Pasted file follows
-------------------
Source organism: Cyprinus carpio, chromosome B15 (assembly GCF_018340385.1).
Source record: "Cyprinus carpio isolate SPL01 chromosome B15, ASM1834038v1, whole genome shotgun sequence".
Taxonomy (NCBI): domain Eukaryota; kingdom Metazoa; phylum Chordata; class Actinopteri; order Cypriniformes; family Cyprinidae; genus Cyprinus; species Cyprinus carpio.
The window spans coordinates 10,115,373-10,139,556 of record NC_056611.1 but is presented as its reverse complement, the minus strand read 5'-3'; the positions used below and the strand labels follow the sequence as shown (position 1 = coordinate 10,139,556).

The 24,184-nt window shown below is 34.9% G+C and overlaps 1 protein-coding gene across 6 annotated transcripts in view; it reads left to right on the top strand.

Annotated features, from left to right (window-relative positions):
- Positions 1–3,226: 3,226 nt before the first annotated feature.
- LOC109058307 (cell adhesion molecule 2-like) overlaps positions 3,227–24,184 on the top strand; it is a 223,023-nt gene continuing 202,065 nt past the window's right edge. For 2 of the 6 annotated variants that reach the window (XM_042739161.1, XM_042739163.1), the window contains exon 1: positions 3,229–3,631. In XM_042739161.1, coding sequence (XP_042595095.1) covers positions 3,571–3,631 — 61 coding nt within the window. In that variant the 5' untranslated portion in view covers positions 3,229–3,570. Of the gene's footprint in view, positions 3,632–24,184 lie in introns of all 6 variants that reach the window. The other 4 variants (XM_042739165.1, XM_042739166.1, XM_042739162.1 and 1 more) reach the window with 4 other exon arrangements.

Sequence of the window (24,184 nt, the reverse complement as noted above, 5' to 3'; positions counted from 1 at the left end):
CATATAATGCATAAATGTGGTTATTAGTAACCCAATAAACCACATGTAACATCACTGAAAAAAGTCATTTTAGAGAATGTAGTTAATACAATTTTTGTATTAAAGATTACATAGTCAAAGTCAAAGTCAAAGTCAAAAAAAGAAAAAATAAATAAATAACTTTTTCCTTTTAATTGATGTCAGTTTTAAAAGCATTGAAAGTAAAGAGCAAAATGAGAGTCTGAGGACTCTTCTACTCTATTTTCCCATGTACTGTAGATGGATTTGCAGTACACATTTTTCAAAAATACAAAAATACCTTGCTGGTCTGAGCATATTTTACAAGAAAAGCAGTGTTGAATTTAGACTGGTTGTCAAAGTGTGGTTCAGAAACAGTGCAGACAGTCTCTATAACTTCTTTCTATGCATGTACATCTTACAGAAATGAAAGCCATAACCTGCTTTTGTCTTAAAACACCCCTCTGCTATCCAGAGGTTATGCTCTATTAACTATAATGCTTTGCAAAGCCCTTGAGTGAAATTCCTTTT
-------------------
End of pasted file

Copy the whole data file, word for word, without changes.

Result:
Source organism: Cyprinus carpio, chromosome B15 (assembly GCF_018340385.1).
Source record: "Cyprinus carpio isolate SPL01 chromosome B15, ASM1834038v1, whole genome shotgun sequence".
Taxonomy (NCBI): domain Eukaryota; kingdom Metazoa; phylum Chordata; class Actinopteri; order Cypriniformes; family Cyprinidae; genus Cyprinus; species Cyprinus carpio.
The window spans coordinates 10,115,373-10,139,556 of record NC_056611.1 but is presented as its reverse complement, the minus strand read 5'-3'; the positions used below and the strand labels follow the sequence as shown (position 1 = coordinate 10,139,556).

The 24,184-nt window shown below is 34.9% G+C and overlaps 1 protein-coding gene across 6 annotated transcripts in view; it reads left to right on the top strand.

Annotated features, from left to right (window-relative positions):
- Positions 1–3,226: 3,226 nt before the first annotated feature.
- LOC109058307 (cell adhesion molecule 2-like) overlaps positions 3,227–24,184 on the top strand; it is a 223,023-nt gene continuing 202,065 nt past the window's right edge. For 2 of the 6 annotated variants that reach the window (XM_042739161.1, XM_042739163.1), the window contains exon 1: positions 3,229–3,631. In XM_042739161.1, coding sequence (XP_042595095.1) covers positions 3,571–3,631 — 61 coding nt within the window. In that variant the 5' untranslated portion in view covers positions 3,229–3,570. Of the gene's footprint in view, positions 3,632–24,184 lie in introns of all 6 variants that reach the window. The other 4 variants (XM_042739165.1, XM_042739166.1, XM_042739162.1 and 1 more) reach the window with 4 other exon arrangements.

Sequence of the window (24,184 nt, the reverse complement as noted above, 5' to 3'; positions counted from 1 at the left end):
CATATAATGCATAAATGTGGTTATTAGTAACCCAATAAACCACATGTAACATCACTGAAAAAAGTCATTTTAGAGAATGTAGTTAATACAATTTTTGTATTAAAGATTACATAGTCAAAGTCAAAGTCAAAGTCAAAAAAAGAAAAAATAAATAAATAACTTTTTCCTTTTAATTGATGTCAGTTTTAAAAGCATTGAAAGTAAAGAGCAAAATGAGAGTCTGAGGACTCTTCTACTCTATTTTCCCATGTACTGTAGATGGATTTGCAGTACACATTTTTCAAAAATACAAAAATACCTTGCTGGTCTGAGCATATTTTACAAGAAAAGCAGTGTTGAATTTAGACTGGTTGTCAAAGTGTGGTTCAGAAACAGTGCAGACAGTCTCTATAACTTCTTTCTATGCATGTACATCTTACAGAAATGAAAGCCATAACCTGCTTTTGTCTTAAAACACCCCTCTGCTATCCAGAGGTTATGCTCTATTAACTATAATGCTTTGCAAAGCCCTTGAGTGAAATTCCTTTT